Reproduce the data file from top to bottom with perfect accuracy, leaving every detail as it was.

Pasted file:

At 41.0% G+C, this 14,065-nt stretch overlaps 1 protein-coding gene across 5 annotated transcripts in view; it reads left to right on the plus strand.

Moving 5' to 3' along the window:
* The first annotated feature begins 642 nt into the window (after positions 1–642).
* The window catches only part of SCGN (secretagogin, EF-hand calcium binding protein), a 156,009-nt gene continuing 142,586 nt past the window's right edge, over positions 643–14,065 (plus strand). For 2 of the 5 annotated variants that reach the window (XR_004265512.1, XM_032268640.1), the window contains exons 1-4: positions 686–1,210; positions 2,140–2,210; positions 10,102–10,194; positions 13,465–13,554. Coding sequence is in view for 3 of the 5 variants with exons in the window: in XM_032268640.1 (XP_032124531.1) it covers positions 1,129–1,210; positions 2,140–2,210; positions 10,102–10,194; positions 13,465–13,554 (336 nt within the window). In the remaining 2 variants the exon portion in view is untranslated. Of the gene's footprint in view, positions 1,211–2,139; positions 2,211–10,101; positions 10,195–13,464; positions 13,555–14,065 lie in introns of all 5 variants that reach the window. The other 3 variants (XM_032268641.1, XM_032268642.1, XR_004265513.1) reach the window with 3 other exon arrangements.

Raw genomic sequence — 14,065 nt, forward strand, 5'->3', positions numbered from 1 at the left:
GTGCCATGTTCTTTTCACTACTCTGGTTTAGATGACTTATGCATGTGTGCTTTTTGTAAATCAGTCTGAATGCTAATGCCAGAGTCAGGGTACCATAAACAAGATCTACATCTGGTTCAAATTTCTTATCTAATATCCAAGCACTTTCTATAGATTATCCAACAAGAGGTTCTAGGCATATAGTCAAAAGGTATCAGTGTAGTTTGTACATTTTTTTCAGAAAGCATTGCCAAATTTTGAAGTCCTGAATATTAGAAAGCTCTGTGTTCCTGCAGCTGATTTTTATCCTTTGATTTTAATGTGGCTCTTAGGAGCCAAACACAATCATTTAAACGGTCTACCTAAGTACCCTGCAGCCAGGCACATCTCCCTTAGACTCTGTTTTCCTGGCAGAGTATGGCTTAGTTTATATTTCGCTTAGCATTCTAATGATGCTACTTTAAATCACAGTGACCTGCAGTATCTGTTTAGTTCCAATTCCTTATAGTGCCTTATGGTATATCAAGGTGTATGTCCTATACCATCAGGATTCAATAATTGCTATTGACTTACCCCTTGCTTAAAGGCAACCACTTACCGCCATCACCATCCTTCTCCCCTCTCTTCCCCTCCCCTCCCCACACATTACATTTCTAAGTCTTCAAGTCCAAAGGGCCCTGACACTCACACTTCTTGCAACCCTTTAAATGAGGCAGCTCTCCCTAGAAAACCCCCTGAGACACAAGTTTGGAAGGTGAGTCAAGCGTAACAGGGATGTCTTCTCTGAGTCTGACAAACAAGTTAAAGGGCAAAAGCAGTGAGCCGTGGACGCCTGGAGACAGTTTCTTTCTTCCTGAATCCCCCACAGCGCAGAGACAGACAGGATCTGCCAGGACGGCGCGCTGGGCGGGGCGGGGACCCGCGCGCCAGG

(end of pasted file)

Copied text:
At 41.0% G+C, this 14,065-nt stretch overlaps 1 protein-coding gene across 5 annotated transcripts in view; it reads left to right on the plus strand.

Moving 5' to 3' along the window:
* The first annotated feature begins 642 nt into the window (after positions 1–642).
* The window catches only part of SCGN (secretagogin, EF-hand calcium binding protein), a 156,009-nt gene continuing 142,586 nt past the window's right edge, over positions 643–14,065 (plus strand). For 2 of the 5 annotated variants that reach the window (XR_004265512.1, XM_032268640.1), the window contains exons 1-4: positions 686–1,210; positions 2,140–2,210; positions 10,102–10,194; positions 13,465–13,554. Coding sequence is in view for 3 of the 5 variants with exons in the window: in XM_032268640.1 (XP_032124531.1) it covers positions 1,129–1,210; positions 2,140–2,210; positions 10,102–10,194; positions 13,465–13,554 (336 nt within the window). In the remaining 2 variants the exon portion in view is untranslated. Of the gene's footprint in view, positions 1,211–2,139; positions 2,211–10,101; positions 10,195–13,464; positions 13,555–14,065 lie in introns of all 5 variants that reach the window. The other 3 variants (XM_032268641.1, XM_032268642.1, XR_004265513.1) reach the window with 3 other exon arrangements.

Raw genomic sequence — 14,065 nt, forward strand, 5'->3', positions numbered from 1 at the left:
GTGCCATGTTCTTTTCACTACTCTGGTTTAGATGACTTATGCATGTGTGCTTTTTGTAAATCAGTCTGAATGCTAATGCCAGAGTCAGGGTACCATAAACAAGATCTACATCTGGTTCAAATTTCTTATCTAATATCCAAGCACTTTCTATAGATTATCCAACAAGAGGTTCTAGGCATATAGTCAAAAGGTATCAGTGTAGTTTGTACATTTTTTTCAGAAAGCATTGCCAAATTTTGAAGTCCTGAATATTAGAAAGCTCTGTGTTCCTGCAGCTGATTTTTATCCTTTGATTTTAATGTGGCTCTTAGGAGCCAAACACAATCATTTAAACGGTCTACCTAAGTACCCTGCAGCCAGGCACATCTCCCTTAGACTCTGTTTTCCTGGCAGAGTATGGCTTAGTTTATATTTCGCTTAGCATTCTAATGATGCTACTTTAAATCACAGTGACCTGCAGTATCTGTTTAGTTCCAATTCCTTATAGTGCCTTATGGTATATCAAGGTGTATGTCCTATACCATCAGGATTCAATAATTGCTATTGACTTACCCCTTGCTTAAAGGCAACCACTTACCGCCATCACCATCCTTCTCCCCTCTCTTCCCCTCCCCTCCCCACACATTACATTTCTAAGTCTTCAAGTCCAAAGGGCCCTGACACTCACACTTCTTGCAACCCTTTAAATGAGGCAGCTCTCCCTAGAAAACCCCCTGAGACACAAGTTTGGAAGGTGAGTCAAGCGTAACAGGGATGTCTTCTCTGAGTCTGACAAACAAGTTAAAGGGCAAAAGCAGTGAGCCGTGGACGCCTGGAGACAGTTTCTTTCTTCCTGAATCCCCCACAGCGCAGAGACAGACAGGATCTGCCAGGACGGCGCGCTGGGCGGGGCGGGGACCCGCGCGCCAGG